Arrow-right Camera
The Spokesman-Review Newspaper
Spokane, Washington  Est. May 19, 1883

Town takes to stranger, tale he rode in on

Homeless horseman much obliged for Priest River hospitality

Kevin Taylor/Correspondent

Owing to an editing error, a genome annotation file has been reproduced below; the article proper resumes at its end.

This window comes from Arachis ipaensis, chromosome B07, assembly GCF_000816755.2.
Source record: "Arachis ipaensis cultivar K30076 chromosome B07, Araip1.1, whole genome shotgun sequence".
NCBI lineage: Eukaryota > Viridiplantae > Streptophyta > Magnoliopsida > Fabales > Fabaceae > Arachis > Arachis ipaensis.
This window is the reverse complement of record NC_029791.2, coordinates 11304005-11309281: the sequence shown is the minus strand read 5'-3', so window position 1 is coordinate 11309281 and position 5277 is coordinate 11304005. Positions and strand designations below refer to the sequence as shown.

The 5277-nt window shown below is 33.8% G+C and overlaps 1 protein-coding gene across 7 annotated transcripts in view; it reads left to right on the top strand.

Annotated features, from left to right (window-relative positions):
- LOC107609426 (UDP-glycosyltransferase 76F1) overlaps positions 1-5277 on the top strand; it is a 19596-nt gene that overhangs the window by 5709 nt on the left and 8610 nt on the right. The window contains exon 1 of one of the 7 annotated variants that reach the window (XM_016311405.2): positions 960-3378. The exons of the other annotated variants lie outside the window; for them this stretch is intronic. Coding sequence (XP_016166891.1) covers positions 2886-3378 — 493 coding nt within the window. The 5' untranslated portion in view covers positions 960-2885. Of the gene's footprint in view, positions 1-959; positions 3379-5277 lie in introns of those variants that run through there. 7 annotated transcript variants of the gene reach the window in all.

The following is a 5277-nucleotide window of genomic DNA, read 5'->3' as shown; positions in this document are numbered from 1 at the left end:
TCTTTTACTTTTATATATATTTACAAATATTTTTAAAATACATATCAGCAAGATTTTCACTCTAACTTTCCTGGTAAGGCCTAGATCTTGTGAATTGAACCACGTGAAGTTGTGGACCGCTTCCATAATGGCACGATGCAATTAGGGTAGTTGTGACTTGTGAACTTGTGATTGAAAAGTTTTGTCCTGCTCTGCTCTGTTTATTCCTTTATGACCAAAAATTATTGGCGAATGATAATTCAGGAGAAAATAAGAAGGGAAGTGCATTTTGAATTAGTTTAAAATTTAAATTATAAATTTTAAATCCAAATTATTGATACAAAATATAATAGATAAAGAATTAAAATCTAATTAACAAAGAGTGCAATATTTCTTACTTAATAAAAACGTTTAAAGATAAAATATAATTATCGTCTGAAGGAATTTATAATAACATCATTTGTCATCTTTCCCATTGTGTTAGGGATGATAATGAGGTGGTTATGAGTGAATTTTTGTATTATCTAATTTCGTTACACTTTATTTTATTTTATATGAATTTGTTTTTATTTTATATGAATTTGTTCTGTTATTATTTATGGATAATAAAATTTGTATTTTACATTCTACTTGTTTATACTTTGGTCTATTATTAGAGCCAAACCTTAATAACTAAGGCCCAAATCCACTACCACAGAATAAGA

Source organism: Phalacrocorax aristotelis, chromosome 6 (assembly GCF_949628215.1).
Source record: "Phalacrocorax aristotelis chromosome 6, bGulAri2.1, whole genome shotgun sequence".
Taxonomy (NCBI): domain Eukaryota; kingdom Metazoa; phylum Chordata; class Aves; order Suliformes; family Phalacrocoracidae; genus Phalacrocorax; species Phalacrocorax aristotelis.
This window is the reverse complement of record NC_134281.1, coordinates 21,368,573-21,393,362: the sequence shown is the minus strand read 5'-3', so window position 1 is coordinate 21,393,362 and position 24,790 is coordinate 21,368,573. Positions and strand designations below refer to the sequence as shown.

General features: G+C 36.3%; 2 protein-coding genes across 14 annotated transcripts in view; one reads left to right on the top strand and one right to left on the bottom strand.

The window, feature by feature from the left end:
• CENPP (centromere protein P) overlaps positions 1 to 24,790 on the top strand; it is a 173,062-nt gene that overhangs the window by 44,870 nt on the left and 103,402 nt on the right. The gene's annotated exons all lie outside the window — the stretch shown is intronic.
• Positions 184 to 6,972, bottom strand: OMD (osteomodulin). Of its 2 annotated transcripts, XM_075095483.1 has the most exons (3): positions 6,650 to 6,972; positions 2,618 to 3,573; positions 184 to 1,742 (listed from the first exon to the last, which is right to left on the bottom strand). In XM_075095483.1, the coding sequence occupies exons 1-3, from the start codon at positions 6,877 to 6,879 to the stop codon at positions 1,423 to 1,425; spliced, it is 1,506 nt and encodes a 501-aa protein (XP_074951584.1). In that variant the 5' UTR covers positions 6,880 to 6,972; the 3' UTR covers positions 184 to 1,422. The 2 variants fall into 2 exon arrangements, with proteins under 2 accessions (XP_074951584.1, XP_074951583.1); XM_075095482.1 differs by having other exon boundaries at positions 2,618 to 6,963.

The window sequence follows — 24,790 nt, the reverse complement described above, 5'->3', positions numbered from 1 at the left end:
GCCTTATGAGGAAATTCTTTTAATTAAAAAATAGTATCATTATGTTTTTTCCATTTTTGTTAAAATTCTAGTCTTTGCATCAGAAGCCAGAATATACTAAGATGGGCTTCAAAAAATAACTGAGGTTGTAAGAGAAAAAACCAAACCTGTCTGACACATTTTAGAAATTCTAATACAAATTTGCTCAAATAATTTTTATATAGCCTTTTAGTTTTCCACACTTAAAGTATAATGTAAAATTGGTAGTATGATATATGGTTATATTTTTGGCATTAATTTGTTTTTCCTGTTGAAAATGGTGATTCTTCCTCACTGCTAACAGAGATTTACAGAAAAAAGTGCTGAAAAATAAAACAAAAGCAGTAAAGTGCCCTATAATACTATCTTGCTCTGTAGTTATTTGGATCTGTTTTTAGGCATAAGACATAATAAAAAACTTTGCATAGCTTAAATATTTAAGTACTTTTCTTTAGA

You may have wanted to say this out loud for years, and it’s official now, so go ahead: Priest River is a one-horse town. His name is Comanche. He’s 7 years old. He hangs out at a ministorage place north of town, lounges in the city park, cools off in the Pend Oreille River and waits patiently downtown, tied to various sidewalk trees, for Lonnie Longwolf. And Longwolf, when he’s not rolling smokes in a patch of shade somewhere or drinking coffee at the Village Kitchen or the Pizza Place, rides Comanche around town in leather chaps, broken-in boots, a Western shirt with snaps instead of buttons and a sweat-stained cowboy hat. “It looks like he’s 100 years too late when he rides by,” said Sonny Linton who owns Curly’s, a chain saw and snowmobile sales and repair place on the main highway through town. Longwolf and Comanche showed up in this North Idaho timber town sometime in mid-June and have caused quite a stir with residents and tourists. He’s livened up the summer with his Old West attire, mesmerized locals with his colorful stories and generally lived off the generosity of others. He’s from Wyoming, one excited story went. Rode his horse all the way to Priest River for a ranch job that fell through. And while Longwolf, rail-thin with Buffalo Bill hair and a flowing beard, looks like he rode out of such a cowboy myth, his story is more gritty and sad. Longwolf came from Walla Walla. In a friend’s rig. Comanche came in a horse trailer towed behind it. There was indeed a promise of a ranch job, and the 50-year-old Longwolf, who says he just wants to be a rancher with a small place of his own, thought he’d settle here and get away from a run of bad luck in Walla Walla and Milton-Freewater, Ore. He had wound up on the streets in Walla Walla after a short stint in jail on what he says were false accusations he tried to break into a service station. He lost a trailer he was trying to buy in Milton-Freewater. He got booted from a low-rent hotel in Walla Walla. It’s a pattern that seems to have followed Longwolf like a well-trained pack horse all his life. “My whole life is just messed up, and a lot of people got a lot to do with it,” he said, sitting in the quiet of the ministorage place recently as Comanche munched on hay nearby. Longwolf speaks little of his past, but mentioned being beaten by his father in Topeka, Kan., as early as age 5, running away from home at 15 and drifting from ranch job to ranch job ever since. It’s hard to tell how much of what he says is true, but his hands - browned, thickened and scarred - bear the marks of years of outdoor work. A friend in Walla Walla knew of someone near Priest River who was looking for a ranch hand. Longwolf doesn’t have a car, but he does have a horse trailer. He loaded up all his stuff, and some friends drove him and Comanche north. It didn’t take but five days for the ranch job to go south. So did a second one soon after. The friends haven’t come back to get him. “I just got dumped here,” he said. Longwolf’s been camping out in the woods around town, getting by on a small government check and by doing some odd jobs. He doesn’t yet have a clear plan for the immediate future. Worse, both he and Comanche were hurt recently. On July 10, Longwolf wound up in the Newport hospital emergency room after he got tossed off his horse and severely sprained an ankle. Two nights later, while Longwolf was sleeping in the woods, Comanche was spooked by black bears, broke his tie rope and took off running. He hit something in the dark that punctured his chest and had to be taken to Pend Oreille Veterinary Clinic in Oldtown for stitches. He and Comanche are hanging around town as they heal. They rode in Newport’s Fourth of July parade, winning a third-place ribbon, and Longwolf just completed the entry forms to ride in Priest River’s Timber Days parade today. “It’s an unusual circumstance. He’s not your classic homeless person who rolls into town and everybody shuns. He’s befriended a lot of people in the community,” said Sgt. Gary Johnston of the Bonner County Sheriff’s Department. Given the unusual nature of Longwolf’s predicament, the sheriff’s deputies and Priest River city officials have cut him plenty of slack about city codes involving horses in town. The Sheriff’s Department has received a number of calls about Longwolf, Johnston said. Some callers wonder whether someone’s shooting a movie in town, others worry about Comanche’s welfare. “He takes good care of his horse,” Johnston said. Many in Priest River have offered help. Linton popped for a new pair of horseshoes for Comanche, whose old ones were taking a beating from riding on pavement. People at the Village Kitchen helped get the ministorage unit that Longwolf has filled with his possessions and hay for Comanche. He’s welcome to get coffee and meals at the restaurant. Priest River Mayor Bill Mullaley told Longwolf there’s a cup of coffee waiting for him any time at the mayor’s pizza place and also hired Longwolf to build a fence. Other benefactors have stepped up to pay Comanche’s vet bill and pick up the tab for Longwolf’s trip to the emergency room. One woman pressed a pair of $100 bills into his hands. Some admit to a whisper of unease. It’s disturbing, one benefactor said, to see a pattern emerge where Longwolf gets a job, loses a job, gets a job, loses a job, and it’s never his fault. Longwolf has spent recent days burning through pouches of roll-your-own tobacco and chewing over his situation. “I’ve got to think about where I’ll be at before winter gets here,” he said. “I’ve got to think about where my horse is going to be. If he’s on the streets with me, how will I get alfalfa?” Longwolf’s looked into buying a place around Priest River, he said, but can’t afford the down payment. He’s worried about food and shelter for Comanche in winter. At least if he goes back to Walla Walla, he said, he has a place where he can board the horse and knows it will be fed. “He told me he’s got a month-and-a-half before it starts to get cold,” Mullaley said. “He said he wants to stick around. His big goal is to buy land and have his own ranch. But we don’t have a lot of ranches around here.” Longwolf has won friends around Priest River. Linton, for instance, was impressed that Longwolf paid him back for the horseshoes. “He’s living pretty meager right now, but he tries to keep himself square with everyone.” “I’m nobody special. I just ride a horse,” Longwolf said. “I’m not just some street guy laying on the street with nothing. I don’t want to be a street person. I got a little more class than that.”